I recently had coffee with a business owner who sold his business two years ago, and he didn’t have a great experience. He didn’t think the buyer had been truthful with him about what his role would be after the sale or what the buyer planned to do with the company. Digging a bit deeper, it seemed he spent so much time answering the buyer’s questions during due diligence that he didn’t ask the buyer many questions. In fact, he felt uncomfortable asking the buyer direct questions as he didn’t want to possibly jeopardize the deal.
This is a common challenge for business owners during the due diligence process. Instead of asking direct questions, they make assumptions based on random conversations throughout due diligence, often leading to disappointment and feeling misled by the buyer. The due diligence process is a two-way street. Both sides should be asking questions and learning as much about the other as possible.
There are many questions a seller should ask a potential buyer, and they will vary based on the specific transaction. To get you started, I’ve included what I believe are the top five questions you might consider asking potential buyers when selling a business.
Have you acquired companies before?
The buyer’s experience of actually buying companies is important to understand early in your discussions. Lifestyle buyers (individuals who are “buying an income stream”) will be less experienced than strategic or financial buyers. Some sellers might think an inexperienced buyer is preferable, as it will give the seller the upper hand in negotiations. However, inexperienced buyers can create delays in the process and may have issues actually getting the deal done. Ask them questions about their past acquisitions and knowledge of the overall sale process. Knowing their experience level will better prepare you to successfully navigate the sale process.
How will you pay for the acquisition?
Once you understand if they know how to buy a company, you need to know if they have the money to do so. Buyers should be clear from the beginning how they plan to pay for the acquisition. Sellers should not feel uncomfortable asking them pointed questions on this topic. If buyers are planning to use debt to fund the acquisition, make sure you have assurances from their lenders that they will get the financing. You don’t want to get to the closing table and have the sale fall apart because their funding didn’t come through. Lifestyle buyers might want to arrange for seller financing. There are many risks in seller financing that you should consider before entering into an arrangement (too many to get into here). The overarching risk is that the seller only gets a portion of the purchase price in cash at closing, and there’s a risk they’ll never receive the remainder of the purchase price. If the buyer is relying on future cash flows of the business to repay the seller and the business declines, the seller may get short-changed. Don’t move forward with a potential buyer who is unsure of how he will pay for the acquisition.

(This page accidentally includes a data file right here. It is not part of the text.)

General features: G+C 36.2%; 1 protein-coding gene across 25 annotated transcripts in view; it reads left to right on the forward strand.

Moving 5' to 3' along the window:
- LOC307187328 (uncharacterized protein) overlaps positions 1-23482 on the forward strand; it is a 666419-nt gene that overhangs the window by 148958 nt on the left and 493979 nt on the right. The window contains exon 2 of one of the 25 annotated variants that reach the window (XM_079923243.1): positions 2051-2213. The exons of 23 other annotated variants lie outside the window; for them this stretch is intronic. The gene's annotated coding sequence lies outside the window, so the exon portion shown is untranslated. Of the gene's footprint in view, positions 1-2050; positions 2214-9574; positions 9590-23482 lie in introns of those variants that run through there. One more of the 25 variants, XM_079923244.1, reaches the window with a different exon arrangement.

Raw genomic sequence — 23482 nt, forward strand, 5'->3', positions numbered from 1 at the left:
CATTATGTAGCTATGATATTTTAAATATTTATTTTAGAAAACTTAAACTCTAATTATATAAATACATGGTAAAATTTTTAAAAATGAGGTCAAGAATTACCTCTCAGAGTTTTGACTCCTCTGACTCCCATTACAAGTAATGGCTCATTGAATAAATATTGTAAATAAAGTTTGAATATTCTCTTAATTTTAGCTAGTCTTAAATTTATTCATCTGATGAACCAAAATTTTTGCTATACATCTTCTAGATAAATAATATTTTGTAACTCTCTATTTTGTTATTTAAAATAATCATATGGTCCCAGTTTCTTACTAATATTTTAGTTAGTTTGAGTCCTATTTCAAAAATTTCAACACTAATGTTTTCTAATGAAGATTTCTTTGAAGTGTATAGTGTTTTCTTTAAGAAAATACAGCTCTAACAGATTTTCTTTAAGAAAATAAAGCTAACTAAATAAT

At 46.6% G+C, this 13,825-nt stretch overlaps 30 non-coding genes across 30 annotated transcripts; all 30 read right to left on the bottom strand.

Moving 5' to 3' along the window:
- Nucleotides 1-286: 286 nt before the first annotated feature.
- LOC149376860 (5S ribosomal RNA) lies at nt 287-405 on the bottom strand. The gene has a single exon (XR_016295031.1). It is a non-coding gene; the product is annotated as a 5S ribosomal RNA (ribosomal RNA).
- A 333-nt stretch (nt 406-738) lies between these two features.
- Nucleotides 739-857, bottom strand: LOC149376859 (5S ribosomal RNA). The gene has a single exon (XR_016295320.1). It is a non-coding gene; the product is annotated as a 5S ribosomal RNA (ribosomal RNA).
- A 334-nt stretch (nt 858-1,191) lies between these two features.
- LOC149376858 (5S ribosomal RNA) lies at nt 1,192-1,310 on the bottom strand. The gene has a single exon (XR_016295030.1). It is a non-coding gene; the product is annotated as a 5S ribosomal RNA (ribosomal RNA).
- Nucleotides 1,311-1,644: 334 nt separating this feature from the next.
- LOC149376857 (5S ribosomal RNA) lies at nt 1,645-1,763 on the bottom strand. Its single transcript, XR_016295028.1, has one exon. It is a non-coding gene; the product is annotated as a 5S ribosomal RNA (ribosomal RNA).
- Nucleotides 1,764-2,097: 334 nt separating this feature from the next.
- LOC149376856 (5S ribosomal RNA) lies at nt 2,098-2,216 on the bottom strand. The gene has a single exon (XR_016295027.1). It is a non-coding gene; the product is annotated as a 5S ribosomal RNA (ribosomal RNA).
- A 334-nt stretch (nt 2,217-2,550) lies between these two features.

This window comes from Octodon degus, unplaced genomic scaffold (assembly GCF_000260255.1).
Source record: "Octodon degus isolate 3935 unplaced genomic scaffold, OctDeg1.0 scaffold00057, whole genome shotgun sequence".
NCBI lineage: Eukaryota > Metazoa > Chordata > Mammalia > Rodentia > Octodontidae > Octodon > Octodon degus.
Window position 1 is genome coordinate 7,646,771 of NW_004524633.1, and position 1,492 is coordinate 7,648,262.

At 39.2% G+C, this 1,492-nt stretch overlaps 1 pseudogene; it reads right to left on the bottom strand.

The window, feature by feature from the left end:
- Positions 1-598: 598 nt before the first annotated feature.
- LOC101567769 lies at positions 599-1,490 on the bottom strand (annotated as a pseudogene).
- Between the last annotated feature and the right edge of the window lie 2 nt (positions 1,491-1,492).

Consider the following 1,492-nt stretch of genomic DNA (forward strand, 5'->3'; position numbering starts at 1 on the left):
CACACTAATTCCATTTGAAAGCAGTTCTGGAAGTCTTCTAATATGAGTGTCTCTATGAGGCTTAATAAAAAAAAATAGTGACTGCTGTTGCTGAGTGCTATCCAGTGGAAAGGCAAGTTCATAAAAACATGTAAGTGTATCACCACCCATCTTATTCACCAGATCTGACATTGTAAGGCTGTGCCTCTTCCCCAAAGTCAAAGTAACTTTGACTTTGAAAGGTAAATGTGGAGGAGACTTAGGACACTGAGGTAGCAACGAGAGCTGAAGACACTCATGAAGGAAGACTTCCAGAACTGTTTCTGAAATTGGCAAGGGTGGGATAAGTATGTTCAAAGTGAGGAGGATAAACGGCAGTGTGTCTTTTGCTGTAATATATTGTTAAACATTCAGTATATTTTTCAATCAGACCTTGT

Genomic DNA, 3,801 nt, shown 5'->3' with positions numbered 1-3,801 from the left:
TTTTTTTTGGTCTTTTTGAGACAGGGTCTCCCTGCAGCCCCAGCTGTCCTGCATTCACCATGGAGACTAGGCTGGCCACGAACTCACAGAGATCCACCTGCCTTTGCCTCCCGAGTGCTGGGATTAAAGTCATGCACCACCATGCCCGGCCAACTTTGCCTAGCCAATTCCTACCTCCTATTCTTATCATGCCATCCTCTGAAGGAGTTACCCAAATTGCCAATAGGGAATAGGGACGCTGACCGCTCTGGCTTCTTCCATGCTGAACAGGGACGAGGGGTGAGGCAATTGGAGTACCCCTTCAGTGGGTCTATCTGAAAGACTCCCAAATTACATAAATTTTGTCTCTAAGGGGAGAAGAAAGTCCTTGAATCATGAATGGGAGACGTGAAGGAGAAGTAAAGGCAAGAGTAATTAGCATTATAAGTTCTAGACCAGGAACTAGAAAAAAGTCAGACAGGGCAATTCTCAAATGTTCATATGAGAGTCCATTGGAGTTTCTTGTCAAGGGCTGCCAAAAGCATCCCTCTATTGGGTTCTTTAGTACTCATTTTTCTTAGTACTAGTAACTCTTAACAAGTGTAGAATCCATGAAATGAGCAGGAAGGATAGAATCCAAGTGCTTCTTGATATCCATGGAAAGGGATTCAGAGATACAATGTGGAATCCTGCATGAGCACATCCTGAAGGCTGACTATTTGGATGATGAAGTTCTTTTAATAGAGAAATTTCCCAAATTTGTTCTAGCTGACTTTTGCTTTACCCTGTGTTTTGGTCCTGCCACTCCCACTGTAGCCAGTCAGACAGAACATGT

What are your plans for the business in the future?
If you’ve decided on seller financing (as discussed above) or are deferring a portion of your purchase price through an earn-out, you want to be sure the business will be profitable enough to make those future payments to you, the seller. Don’t hesitate to ask detailed questions about what the buyer intends to do with the business in the short-term and long-term. It’s not uncommon for a new owner to make investments and strategic changes in the first few years to maximize a longer-term return on their investment. As a seller, this may be a risk if you’re counting on the short-term cash flows to make those deferred payments. You may also be concerned with your brand continuing under a new owner. You’ve built a solid reputation, and your name may even be the brand. How will you feel if the new owner takes the company in a different direction? If this is important to you, dig into the potential buyer’s plans for the business before committing to them.
Will you keep any or all of my employees?
You’ve built a successful company and have provided for your employees and their families. In fact, they may feel like family to you. Is it important that your employees retain their jobs after you leave? If so, make sure you understand the potential buyer’s plans for your employees. If it’s a strategic buyer who will be combining your business with theirs, are they planning to lay off employees? Some sellers will choose a different buyer to make sure their employees still have a place to work. Depending on your priorities, this could be a deciding factor for you when selecting a potential buyer.
Will you want me to stay on in some capacity?
If you’ve decided you want to sell your business, receive all your cash up front and completely exit the business, communicate those plans up front. If “you are the business,” the buyer may want you to stay for a transition period. If you’ve deferred a portion of your proceeds, you may want to stay involved to help the business create the cash flows needed to fund your deferred payments. Before you decide (or agree) to stay, ask yourself, “Can I be a part of this company without being the owner? Am I okay with not being the final decision-maker?” It can be very difficult to hand over control to someone else while you’re still at the company. You could remain as CEO, President, or VP of sales or become a consultant. Whatever your role may be, it is essential that you clearly define your responsibilities prior to closing the transaction while you still have the ability to negotiate those terms.
I’ve only scratched the surface of the types of questions a seller should ask a potential buyer during due diligence. Make the time to perform your own due diligence on your potential buyer, so you can avoid unwelcome surprises after the transaction closes.
By Tensie Homan
May 21, 2014